LPS stimulation provokes serious cellular stress with an increase of cytoplasmic reactive oxygen species (ROS). We have investigated, among the different cellular defenses, amyloidogenesis as common physiological response to attenuate oxidative stress. Optical and electron microscopic observations of the following LPS activated cell lines [insect (larval hemocytes, IPLB-LdFB and Drosophila Schneider’s S2 cells); mouse (NIH3T3 embryonic fibroblasts); Human (Human Umbilical Vein Endothelial Cells (HUVEC), neutrophils, and mesenchymal stem cells] reveal that, all are characterized by irregular profiles, cytoplasmic empty vacuoles or by cisternae containing fibrillar material. The compartmentalized fibrillar material shows staining properties typical of amyloid fibrils. LPS activation leads to ROS generation, resulting in pH acidification. Stimulated cells show pink cytoplasm in May-Grünwald Giemsa differential staining, giving a gross indication of a lower intracellular pH. Moreover the activation of amyloidogenesis is also linked with an extensive production of ACTH and α-MSH in all cultured cell types. We suggest that amyloidogenesis is a common, physiological cellular response to weak ROS, starting when other anti-stress cellular systems failed to restore homeostasis. The morphological evidence and/or functional characterization of synthesized amyloid fibrils could be an early indicator of oxidative stress that may lead to a general inflammatory process.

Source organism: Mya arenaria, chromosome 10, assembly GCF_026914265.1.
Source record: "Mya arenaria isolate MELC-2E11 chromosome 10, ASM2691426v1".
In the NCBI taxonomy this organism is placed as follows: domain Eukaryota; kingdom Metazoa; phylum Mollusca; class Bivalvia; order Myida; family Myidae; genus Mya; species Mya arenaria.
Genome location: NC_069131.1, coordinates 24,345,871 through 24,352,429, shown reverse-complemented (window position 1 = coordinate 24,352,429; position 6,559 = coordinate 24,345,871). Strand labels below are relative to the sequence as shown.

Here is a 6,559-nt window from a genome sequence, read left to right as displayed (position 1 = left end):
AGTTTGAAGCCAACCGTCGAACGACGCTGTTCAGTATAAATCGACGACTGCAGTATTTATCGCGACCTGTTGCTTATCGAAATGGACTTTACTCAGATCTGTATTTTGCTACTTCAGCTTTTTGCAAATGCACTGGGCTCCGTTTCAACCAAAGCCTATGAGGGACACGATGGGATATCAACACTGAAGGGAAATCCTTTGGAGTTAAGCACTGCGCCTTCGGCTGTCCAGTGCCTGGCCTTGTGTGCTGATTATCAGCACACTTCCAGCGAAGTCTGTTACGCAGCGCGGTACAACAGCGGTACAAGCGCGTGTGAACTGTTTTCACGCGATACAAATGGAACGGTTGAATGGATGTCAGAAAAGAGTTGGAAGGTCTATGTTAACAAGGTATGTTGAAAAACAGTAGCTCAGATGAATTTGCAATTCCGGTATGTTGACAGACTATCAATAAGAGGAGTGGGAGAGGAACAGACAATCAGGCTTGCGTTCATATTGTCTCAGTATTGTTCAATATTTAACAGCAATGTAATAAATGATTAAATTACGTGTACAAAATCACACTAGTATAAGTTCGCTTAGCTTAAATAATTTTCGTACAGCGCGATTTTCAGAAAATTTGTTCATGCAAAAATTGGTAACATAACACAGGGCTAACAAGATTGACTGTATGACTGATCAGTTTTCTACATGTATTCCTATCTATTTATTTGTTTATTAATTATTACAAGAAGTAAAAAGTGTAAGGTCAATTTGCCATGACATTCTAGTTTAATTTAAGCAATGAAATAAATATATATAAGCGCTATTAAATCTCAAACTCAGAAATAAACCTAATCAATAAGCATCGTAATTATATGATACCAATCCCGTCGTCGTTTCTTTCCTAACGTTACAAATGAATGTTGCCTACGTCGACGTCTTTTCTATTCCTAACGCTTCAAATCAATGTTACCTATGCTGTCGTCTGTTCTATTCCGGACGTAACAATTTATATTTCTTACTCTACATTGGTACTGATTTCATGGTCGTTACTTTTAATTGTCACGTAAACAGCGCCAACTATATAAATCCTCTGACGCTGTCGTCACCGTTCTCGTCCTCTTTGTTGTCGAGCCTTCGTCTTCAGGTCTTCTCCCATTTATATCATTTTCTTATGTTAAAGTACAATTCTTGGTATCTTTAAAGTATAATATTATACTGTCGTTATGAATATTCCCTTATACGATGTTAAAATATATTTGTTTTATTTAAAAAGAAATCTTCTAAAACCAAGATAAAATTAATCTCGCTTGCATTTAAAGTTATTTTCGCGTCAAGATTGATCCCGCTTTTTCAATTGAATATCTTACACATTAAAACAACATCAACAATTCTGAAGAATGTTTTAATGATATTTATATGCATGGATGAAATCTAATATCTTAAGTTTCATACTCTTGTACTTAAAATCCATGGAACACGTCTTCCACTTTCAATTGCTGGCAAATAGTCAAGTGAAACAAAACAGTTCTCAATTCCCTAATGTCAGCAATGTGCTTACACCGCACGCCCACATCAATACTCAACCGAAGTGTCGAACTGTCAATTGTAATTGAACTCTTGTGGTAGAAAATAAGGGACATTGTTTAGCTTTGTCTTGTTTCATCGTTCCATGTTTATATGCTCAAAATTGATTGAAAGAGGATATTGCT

|Titolo:||Functional amyloid formation in LPS activated cells from invertebrates to vertebrates|
|Data di pubblicazione:||2014|
|Appare nelle tipologie:||Articolo su Rivista|